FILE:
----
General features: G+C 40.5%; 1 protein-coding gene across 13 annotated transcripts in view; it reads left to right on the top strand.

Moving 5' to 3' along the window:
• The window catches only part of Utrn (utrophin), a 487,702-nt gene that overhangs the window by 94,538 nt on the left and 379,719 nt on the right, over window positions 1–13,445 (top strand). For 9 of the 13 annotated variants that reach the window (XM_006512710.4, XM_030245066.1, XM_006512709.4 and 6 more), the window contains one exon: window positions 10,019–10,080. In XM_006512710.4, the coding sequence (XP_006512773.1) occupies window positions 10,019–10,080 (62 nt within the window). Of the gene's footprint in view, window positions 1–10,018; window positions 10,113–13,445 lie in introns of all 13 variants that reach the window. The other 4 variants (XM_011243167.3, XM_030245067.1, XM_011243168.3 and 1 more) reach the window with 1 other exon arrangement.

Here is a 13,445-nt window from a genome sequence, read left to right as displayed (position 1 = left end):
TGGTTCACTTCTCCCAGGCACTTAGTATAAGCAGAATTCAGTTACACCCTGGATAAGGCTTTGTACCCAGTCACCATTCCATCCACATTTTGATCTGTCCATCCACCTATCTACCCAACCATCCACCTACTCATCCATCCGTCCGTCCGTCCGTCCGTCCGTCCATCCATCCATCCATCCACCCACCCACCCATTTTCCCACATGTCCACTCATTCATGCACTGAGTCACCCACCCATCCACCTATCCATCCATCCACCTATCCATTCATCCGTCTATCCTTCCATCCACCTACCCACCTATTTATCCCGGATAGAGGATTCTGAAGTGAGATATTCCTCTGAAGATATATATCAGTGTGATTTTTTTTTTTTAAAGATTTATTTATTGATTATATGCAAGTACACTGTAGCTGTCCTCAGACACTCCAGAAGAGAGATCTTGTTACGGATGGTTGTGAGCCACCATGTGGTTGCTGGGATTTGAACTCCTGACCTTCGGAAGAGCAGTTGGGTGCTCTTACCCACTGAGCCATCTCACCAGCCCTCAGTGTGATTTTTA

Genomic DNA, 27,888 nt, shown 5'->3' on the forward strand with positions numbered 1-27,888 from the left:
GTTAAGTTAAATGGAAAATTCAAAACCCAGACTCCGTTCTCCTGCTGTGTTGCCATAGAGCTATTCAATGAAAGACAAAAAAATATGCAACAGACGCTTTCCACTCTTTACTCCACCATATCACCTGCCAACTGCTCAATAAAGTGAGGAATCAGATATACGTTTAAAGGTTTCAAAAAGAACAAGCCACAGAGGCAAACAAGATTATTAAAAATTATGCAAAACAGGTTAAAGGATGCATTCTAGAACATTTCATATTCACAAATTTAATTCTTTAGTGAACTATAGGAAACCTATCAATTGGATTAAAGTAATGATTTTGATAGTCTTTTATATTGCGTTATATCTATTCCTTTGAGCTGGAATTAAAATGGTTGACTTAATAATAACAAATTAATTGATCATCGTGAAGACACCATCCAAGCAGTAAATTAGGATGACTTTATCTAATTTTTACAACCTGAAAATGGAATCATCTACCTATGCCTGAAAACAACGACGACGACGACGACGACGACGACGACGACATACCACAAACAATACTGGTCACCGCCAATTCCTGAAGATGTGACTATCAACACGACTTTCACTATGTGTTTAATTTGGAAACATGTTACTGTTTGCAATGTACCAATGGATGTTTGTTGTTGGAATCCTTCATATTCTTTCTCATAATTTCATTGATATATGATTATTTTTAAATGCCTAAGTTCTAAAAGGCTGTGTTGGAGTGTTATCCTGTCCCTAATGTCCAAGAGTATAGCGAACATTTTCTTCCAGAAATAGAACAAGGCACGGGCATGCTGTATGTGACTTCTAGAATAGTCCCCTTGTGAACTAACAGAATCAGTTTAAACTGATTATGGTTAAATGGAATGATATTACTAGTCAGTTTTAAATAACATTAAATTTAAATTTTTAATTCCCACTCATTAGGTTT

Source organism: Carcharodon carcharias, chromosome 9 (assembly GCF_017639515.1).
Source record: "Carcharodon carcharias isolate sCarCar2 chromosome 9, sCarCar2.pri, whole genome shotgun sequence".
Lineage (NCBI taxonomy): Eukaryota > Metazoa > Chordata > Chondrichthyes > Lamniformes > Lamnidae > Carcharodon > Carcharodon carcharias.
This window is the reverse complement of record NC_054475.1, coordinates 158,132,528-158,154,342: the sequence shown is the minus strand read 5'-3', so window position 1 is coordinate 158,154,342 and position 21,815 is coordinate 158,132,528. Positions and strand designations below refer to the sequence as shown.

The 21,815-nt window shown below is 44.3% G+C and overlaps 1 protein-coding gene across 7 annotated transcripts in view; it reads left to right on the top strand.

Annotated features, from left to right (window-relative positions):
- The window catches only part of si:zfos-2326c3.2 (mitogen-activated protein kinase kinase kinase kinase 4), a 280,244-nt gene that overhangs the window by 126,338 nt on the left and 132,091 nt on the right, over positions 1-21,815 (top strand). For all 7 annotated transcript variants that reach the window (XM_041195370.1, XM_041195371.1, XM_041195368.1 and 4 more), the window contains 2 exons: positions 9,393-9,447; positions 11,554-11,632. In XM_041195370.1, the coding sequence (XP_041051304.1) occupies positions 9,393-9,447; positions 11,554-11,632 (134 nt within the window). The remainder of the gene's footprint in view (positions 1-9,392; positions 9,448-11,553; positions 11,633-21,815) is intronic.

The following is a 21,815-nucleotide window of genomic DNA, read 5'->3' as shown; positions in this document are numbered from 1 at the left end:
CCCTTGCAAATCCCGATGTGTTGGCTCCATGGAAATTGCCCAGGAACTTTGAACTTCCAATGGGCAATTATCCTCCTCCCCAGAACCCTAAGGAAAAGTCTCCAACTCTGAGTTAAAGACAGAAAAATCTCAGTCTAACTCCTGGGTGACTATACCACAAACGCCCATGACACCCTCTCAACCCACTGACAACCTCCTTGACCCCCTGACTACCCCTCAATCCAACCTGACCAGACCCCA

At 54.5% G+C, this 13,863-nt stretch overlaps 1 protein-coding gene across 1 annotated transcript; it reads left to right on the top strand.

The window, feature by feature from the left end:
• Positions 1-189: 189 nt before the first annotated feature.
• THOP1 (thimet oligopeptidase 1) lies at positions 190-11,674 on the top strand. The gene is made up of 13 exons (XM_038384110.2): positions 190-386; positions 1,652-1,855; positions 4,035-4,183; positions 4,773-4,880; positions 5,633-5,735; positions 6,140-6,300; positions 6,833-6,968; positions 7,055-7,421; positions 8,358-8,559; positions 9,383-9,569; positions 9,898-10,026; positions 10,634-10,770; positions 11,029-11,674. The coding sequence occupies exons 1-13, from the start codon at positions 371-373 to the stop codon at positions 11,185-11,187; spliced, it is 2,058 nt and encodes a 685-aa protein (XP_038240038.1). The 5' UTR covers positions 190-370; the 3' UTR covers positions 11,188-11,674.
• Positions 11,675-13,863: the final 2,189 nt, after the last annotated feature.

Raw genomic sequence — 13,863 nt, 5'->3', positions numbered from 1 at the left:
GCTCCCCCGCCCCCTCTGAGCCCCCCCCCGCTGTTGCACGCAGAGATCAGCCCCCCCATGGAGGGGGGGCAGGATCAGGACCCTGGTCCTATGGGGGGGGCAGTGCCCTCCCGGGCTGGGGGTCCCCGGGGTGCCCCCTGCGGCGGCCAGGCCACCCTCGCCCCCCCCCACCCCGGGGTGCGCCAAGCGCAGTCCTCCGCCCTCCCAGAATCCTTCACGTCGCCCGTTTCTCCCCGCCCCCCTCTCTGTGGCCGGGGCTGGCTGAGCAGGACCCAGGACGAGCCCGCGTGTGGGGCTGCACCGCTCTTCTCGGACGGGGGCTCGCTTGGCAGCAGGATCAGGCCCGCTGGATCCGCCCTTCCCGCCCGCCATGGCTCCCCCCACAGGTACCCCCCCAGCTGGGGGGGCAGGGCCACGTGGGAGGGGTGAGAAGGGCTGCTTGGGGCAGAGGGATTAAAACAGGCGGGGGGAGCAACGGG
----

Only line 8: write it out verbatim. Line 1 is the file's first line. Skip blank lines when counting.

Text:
Source organism: Carcharodon carcharias, chromosome 9 (assembly GCF_017639515.1).